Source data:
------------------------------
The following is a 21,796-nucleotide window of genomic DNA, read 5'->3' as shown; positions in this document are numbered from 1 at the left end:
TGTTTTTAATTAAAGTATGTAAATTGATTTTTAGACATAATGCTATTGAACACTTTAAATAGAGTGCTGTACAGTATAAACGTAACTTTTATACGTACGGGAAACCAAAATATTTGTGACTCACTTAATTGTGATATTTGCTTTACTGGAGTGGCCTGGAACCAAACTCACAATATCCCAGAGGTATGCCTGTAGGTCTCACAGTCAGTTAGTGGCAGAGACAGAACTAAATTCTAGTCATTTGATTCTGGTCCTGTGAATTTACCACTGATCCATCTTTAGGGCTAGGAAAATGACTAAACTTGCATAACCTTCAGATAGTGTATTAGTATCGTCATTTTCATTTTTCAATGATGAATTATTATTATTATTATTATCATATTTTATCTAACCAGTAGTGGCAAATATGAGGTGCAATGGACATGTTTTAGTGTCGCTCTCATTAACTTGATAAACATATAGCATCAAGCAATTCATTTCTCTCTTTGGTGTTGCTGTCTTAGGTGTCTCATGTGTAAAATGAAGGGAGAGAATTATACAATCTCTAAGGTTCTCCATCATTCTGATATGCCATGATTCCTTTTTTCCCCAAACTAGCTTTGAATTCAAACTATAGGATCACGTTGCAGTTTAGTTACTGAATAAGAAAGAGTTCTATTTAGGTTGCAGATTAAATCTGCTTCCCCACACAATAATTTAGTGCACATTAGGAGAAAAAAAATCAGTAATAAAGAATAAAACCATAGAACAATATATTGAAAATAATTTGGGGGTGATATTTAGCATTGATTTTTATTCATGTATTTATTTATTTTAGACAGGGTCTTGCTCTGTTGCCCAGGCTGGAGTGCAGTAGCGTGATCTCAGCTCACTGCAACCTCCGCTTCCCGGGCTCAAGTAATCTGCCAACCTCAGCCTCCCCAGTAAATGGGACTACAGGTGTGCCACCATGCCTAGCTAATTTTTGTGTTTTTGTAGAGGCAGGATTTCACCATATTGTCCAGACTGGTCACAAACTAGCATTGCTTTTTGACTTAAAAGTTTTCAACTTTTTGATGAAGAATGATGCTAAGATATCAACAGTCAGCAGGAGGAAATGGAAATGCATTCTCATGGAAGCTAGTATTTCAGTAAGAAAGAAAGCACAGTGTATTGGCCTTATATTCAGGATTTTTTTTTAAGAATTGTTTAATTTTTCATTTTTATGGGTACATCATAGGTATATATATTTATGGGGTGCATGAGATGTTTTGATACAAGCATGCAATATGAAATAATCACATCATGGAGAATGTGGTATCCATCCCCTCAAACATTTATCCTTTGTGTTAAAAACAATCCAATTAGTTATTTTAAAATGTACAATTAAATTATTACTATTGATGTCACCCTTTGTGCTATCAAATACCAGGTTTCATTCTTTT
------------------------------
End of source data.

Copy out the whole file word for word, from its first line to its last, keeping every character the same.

The following is a 21,796-nucleotide window of genomic DNA, read 5'->3' as shown; positions in this document are numbered from 1 at the left end:
TGTTTTTAATTAAAGTATGTAAATTGATTTTTAGACATAATGCTATTGAACACTTTAAATAGAGTGCTGTACAGTATAAACGTAACTTTTATACGTACGGGAAACCAAAATATTTGTGACTCACTTAATTGTGATATTTGCTTTACTGGAGTGGCCTGGAACCAAACTCACAATATCCCAGAGGTATGCCTGTAGGTCTCACAGTCAGTTAGTGGCAGAGACAGAACTAAATTCTAGTCATTTGATTCTGGTCCTGTGAATTTACCACTGATCCATCTTTAGGGCTAGGAAAATGACTAAACTTGCATAACCTTCAGATAGTGTATTAGTATCGTCATTTTCATTTTTCAATGATGAATTATTATTATTATTATTATCATATTTTATCTAACCAGTAGTGGCAAATATGAGGTGCAATGGACATGTTTTAGTGTCGCTCTCATTAACTTGATAAACATATAGCATCAAGCAATTCATTTCTCTCTTTGGTGTTGCTGTCTTAGGTGTCTCATGTGTAAAATGAAGGGAGAGAATTATACAATCTCTAAGGTTCTCCATCATTCTGATATGCCATGATTCCTTTTTTCCCCAAACTAGCTTTGAATTCAAACTATAGGATCACGTTGCAGTTTAGTTACTGAATAAGAAAGAGTTCTATTTAGGTTGCAGATTAAATCTGCTTCCCCACACAATAATTTAGTGCACATTAGGAGAAAAAAAATCAGTAATAAAGAATAAAACCATAGAACAATATATTGAAAATAATTTGGGGGTGATATTTAGCATTGATTTTTATTCATGTATTTATTTATTTTAGACAGGGTCTTGCTCTGTTGCCCAGGCTGGAGTGCAGTAGCGTGATCTCAGCTCACTGCAACCTCCGCTTCCCGGGCTCAAGTAATCTGCCAACCTCAGCCTCCCCAGTAAATGGGACTACAGGTGTGCCACCATGCCTAGCTAATTTTTGTGTTTTTGTAGAGGCAGGATTTCACCATATTGTCCAGACTGGTCACAAACTAGCATTGCTTTTTGACTTAAAAGTTTTCAACTTTTTGATGAAGAATGATGCTAAGATATCAACAGTCAGCAGGAGGAAATGGAAATGCATTCTCATGGAAGCTAGTATTTCAGTAAGAAAGAAAGCACAGTGTATTGGCCTTATATTCAGGATTTTTTTTTAAGAATTGTTTAATTTTTCATTTTTATGGGTACATCATAGGTATATATATTTATGGGGTGCATGAGATGTTTTGATACAAGCATGCAATATGAAATAATCACATCATGGAGAATGTGGTATCCATCCCCTCAAACATTTATCCTTTGTGTTAAAAACAATCCAATTAGTTATTTTAAAATGTACAATTAAATTATTACTATTGATGTCACCCTTTGTGCTATCAAATACCAGGTTTCATTCTTTT